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BalkanKiwi
09-13-2016, 06:10 AM
http://i.imgur.com/M76MJ39m.png


Croatian Genetics and Anthropology

Pozdrav i dobrodošli!

I thought I'd start a thread to discuss everything relating to Croatian genetics and anthropology. Feel free to discuss autosomal results, genetic studies, culture, customs and anything else relevant to the Croatia. This section will be updated over time with useful information.

Haplogroups

Genetically, on the Y chromosome line, a majority (>85%) of male Croats from Croatia belong to one of the three major European Y-DNA haplogroups - I (38%-44%), R1a (27%-34%) and R1b (12.4%-15%), while a minority (>15%) mostly belongs to haplogroup E (9%), and others to haplogroups J (4.4%), N (2%), and G (1%).

Haplogroup I among Croatians from Croatia is divided in two major subdivisions - subclade I2 (35%), typical for the populations of eastern Adriatic and the Balkans, and I1 (9%). From the I2 subclade, former I2a2a in the Y2010 tree, I2a1b1 is the most prevailing, and it's typical of the South Slavic populations of south-eastern Europe, being highest in Bosnia-Herzegovina (>50%). In investigation led by Lovorka Barać in 2003, in Croatia highest frequency is observed in Dalmatia, peaking in southern islands of Brač, Korčula (~55%) and Hvar (65%). In the north-eastern town of Osijek, on the banks of the river Drava, and in the northern island of Krk the frequency is lower (27%). The highest frequency of the haplogroup is found in Bosnian-Croats from Herzegovina (73%).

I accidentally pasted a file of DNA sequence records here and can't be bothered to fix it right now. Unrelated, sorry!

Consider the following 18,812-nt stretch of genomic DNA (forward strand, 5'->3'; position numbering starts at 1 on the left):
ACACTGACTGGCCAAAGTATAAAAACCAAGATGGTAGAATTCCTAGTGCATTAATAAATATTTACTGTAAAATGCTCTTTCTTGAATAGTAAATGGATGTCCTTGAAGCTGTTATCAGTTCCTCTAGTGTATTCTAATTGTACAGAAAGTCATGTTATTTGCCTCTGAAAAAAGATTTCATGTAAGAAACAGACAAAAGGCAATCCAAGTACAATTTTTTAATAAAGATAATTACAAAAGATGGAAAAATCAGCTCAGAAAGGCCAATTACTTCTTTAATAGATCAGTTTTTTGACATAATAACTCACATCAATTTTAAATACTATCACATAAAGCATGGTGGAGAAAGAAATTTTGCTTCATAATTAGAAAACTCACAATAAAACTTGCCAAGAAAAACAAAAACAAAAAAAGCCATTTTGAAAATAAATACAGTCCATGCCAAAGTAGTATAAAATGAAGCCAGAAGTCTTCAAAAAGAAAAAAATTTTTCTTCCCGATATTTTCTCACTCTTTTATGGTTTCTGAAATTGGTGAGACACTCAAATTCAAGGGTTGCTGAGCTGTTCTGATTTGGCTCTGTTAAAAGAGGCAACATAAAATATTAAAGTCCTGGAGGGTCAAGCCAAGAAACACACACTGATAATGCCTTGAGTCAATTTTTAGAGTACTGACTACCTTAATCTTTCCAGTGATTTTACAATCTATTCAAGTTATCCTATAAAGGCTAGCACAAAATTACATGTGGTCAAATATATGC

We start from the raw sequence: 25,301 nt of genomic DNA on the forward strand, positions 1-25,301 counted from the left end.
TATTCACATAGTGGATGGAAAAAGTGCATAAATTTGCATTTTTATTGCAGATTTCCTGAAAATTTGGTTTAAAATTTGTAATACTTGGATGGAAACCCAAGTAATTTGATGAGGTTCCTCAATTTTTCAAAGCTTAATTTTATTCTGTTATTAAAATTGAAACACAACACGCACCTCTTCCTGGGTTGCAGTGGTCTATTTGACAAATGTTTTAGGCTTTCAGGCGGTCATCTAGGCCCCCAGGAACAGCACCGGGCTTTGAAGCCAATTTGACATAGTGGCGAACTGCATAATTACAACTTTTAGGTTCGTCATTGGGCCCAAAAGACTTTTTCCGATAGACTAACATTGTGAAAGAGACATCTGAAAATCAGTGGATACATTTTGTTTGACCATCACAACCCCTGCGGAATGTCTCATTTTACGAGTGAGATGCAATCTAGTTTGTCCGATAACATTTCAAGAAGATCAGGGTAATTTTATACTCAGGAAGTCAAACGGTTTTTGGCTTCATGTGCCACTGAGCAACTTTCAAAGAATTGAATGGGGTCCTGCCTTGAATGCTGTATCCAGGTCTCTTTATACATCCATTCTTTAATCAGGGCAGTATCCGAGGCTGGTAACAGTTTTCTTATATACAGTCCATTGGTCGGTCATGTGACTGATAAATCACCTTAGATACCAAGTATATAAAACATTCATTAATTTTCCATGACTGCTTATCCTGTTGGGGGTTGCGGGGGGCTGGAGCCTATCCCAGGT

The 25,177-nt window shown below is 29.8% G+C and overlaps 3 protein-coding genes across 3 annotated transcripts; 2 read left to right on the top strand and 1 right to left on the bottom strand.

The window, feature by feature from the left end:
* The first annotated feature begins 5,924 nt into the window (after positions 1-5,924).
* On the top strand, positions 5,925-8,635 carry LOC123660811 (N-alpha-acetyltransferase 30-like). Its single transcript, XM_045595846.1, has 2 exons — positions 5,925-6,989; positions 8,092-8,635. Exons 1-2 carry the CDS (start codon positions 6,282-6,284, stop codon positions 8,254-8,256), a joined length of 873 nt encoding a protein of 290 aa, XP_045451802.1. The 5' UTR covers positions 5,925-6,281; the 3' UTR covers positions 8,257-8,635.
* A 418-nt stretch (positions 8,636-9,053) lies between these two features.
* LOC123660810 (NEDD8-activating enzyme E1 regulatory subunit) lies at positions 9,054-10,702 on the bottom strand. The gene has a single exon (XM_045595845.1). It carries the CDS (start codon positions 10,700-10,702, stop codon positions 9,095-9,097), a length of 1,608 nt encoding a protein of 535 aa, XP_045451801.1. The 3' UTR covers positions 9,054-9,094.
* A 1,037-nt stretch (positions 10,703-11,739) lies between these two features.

R1a1-M17 and R1b1b2-M269 are the second (34%) and the third (15.6%) most prevailing haplogroups according to the investigation done in 2003. According to the 2008 investigation these values are slightly smaller. These two haplogroups showed an opposite frequency distribution to the I2a1b1, and the highest frequency is observed in the west, northwest and eastern Croatia. The highest frequency of R1a1 was found in the Croats from Osijek (39%) and in the northern island of Krk (37%), being similar to the values of the other Slavs, like Slovenes, Czechs and Slovaks. On the southern islands of Hvar, Korčula and Brač, the frequency tends to be lower (8-20-25%), but is still higher than among Bosniaks and Serbs. In Bosnian Croats, the frequency is similar to those of other South Slavs (12%). The highest frequency of R1b1b2 was in the Croats from the island of Krk (16.2%), while in the southern islands and in Bosnian Croats it is almost absent (1-6%),and in Osijek wasn't found.

Source (https://en.wikipedia.org/wiki/Origin_hypotheses_of_the_Croats#Genetic_studies)

BalkanKiwi
09-13-2016, 06:18 AM
I'm surprised I haven't seen this article before, http://inserbia.info/today/2013/08/croatian-scientists-proved-that-croats-are-descendants-of-serbs/

How much weight does this carry now? Is it commonly accepted that Croatians and Serbians were once tribes of Iranian origin?

zarkusa
09-13-2016, 08:09 AM
I'm surprised I haven't seen this article before, http://inserbia.info/today/2013/08/croatian-scientists-proved-that-croats-are-descendants-of-serbs/

How much weight does this carry now? Is it commonly accepted that Croatians and Serbians were once tribes of Iranian origin?